With further reference to FIG. 5 and additional reference to FIGS. 2 and 4, an embodiment of a method of using an athletic ball 100 may involve a user initiated signal 160 being emitted from a portable output device 400 to the athletic ball 100. The signal 160 may contain data that may be used to manage or control various interior components of the ball 100. For example, the user may broadcast a signal 160 which may be received by the receiver 50 coupled to processor 60 and utilized to change the mode of power source 80 (also shown in FIG. 2) from dormant to active. Power output modification may also be possible by a signal based on a distance range from the ball 100. For example, the athletic ball 100 may respond to a signal and power up when the signal is broadcast with in a range of inches, or feet. Further, power management of the athletic ball 100 may be preprogrammed into the processor 50, regulated by a movement sensor 260 controlling power output, or by some other like means. Further still, the signal 160 may prompt other capable responses from the processor 60, the receiver 50 and/or other like components. For instance, the signal 160 may be relayed by a multiplexing signal relay 250 to a separate stationary output device. As such, the athletic ball may act to communicatively connect a stationary output device and a portable output device 400. Moreover, the signal 160 may prompt performance modifications pertaining to the transmitter 70 by helping to facilitate changes in the length of a time period for signal broadcasting or by increasing or decreasing a rate of intermittent signal transmission. Additionally, a user may power off the athletic ball by sending a power down control as signal 160. Thus, the useable lifespan of the athletic ball 100 may be preserved and extended.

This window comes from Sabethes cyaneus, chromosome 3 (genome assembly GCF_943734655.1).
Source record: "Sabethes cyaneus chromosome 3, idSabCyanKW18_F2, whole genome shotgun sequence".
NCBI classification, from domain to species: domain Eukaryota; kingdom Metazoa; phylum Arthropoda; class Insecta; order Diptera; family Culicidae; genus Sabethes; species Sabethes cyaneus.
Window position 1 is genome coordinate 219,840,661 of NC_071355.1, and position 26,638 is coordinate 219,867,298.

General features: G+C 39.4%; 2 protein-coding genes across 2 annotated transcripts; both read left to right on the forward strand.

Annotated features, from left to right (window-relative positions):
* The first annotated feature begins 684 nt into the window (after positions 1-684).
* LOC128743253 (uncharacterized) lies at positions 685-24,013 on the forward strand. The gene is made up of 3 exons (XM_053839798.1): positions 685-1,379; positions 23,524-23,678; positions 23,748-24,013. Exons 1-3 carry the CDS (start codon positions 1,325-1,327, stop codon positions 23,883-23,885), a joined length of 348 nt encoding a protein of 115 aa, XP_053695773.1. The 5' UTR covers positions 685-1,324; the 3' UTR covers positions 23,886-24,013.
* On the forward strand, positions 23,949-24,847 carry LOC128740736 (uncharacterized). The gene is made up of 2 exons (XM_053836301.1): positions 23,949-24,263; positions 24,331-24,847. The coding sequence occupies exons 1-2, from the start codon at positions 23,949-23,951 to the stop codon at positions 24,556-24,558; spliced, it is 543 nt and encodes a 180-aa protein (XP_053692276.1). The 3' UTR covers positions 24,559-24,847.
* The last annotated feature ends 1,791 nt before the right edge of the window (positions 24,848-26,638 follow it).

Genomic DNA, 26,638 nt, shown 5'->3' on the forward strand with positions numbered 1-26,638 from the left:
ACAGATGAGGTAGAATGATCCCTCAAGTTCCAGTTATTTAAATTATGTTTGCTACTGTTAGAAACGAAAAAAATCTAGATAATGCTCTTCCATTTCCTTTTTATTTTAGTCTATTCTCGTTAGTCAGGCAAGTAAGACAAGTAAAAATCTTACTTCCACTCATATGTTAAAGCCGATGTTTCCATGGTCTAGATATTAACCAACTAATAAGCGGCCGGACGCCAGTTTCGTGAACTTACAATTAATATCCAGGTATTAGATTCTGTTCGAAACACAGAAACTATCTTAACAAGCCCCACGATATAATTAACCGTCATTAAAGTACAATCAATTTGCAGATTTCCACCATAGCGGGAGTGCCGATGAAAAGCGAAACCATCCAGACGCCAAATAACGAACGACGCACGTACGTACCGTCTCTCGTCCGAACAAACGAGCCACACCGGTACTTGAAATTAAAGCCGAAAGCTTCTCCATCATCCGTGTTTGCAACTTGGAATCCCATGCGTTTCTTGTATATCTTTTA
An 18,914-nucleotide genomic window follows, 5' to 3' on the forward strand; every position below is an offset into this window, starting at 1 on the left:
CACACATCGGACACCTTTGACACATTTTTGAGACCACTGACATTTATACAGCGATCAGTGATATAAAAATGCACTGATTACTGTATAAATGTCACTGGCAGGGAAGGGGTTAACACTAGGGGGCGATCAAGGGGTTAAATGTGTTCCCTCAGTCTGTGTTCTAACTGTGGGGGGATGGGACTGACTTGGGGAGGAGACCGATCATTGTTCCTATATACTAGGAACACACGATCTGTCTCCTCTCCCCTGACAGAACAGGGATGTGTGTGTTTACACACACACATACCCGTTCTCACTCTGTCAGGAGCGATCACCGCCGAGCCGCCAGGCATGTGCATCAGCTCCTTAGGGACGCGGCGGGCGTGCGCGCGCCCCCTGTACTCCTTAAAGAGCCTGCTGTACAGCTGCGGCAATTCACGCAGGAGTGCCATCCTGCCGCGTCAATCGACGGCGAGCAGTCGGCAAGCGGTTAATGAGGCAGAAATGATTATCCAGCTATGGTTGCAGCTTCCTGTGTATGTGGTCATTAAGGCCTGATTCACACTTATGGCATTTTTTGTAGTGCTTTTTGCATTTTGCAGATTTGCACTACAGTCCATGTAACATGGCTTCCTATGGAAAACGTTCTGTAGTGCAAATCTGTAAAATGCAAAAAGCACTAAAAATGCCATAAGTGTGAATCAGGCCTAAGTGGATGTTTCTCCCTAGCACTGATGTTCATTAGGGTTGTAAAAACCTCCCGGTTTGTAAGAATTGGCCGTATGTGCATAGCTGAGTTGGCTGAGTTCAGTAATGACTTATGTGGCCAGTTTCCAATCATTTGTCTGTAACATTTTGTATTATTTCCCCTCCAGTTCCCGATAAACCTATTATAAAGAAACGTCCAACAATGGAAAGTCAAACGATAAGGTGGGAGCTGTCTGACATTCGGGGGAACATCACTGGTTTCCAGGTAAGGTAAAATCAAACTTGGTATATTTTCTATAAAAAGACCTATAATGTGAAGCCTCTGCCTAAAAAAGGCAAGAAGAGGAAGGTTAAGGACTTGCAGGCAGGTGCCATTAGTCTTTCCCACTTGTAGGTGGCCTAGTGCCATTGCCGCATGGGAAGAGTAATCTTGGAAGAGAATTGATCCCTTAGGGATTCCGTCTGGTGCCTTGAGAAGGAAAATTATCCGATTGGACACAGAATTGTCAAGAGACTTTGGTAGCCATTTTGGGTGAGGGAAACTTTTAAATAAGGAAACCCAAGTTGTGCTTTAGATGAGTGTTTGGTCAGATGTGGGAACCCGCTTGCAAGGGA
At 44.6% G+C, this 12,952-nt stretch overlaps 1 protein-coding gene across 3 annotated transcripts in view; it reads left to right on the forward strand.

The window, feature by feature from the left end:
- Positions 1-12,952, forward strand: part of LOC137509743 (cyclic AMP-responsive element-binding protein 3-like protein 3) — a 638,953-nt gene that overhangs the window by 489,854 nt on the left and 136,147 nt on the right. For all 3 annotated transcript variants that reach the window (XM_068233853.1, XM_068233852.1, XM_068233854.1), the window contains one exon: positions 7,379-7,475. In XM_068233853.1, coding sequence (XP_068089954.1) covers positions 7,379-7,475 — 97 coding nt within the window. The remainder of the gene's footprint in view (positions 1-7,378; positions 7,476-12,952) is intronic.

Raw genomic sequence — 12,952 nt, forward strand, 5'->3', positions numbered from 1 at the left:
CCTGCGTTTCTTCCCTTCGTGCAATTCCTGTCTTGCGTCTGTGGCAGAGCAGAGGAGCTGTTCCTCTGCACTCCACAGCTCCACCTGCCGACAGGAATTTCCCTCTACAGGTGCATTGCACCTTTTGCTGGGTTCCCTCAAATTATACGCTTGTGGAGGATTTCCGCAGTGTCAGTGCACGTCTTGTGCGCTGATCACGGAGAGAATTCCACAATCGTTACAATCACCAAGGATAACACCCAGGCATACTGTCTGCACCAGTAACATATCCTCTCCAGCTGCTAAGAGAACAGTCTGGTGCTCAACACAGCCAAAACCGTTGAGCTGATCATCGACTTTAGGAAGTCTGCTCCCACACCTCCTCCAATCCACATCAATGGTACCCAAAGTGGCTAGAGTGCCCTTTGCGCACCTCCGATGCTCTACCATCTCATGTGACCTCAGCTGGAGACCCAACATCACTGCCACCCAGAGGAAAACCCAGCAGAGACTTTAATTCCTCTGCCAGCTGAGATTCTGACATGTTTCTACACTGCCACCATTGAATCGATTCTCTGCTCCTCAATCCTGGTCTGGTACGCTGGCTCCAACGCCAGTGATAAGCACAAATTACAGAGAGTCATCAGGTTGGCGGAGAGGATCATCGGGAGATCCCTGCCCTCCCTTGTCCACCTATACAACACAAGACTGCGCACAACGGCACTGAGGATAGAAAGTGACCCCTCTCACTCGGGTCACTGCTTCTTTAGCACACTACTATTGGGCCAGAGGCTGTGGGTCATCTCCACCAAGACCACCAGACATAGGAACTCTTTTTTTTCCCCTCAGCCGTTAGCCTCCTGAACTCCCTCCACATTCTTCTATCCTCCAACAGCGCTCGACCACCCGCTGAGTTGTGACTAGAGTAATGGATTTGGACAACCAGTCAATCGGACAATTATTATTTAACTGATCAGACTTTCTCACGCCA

While this invention has been described in conjunction with the specific embodiments outlined above, it is evident that many alternatives, modifications and variations will be apparent to those skilled in the art. Accordingly, the embodiments of the invention as set forth above are intended to be illustrative, not limiting. Various changes may be made without departing from the spirit and scope of the invention as defined in the following claims.

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US8249626Oct 19, 2007Aug 21, 2012Huston Charles DGPS based friend location and identification system and method
US8275397Jan 19, 2007Sep 25, 2012Huston Charles DGPS based friend location and identification system and method
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Classifications
U.S. Classification473/353
International ClassificationA63B43/00
Cooperative ClassificationA63B43/00, A63B24/0021, A63B2024/0053, A63B2225/50
European ClassificationA63B43/00, A63B24/00E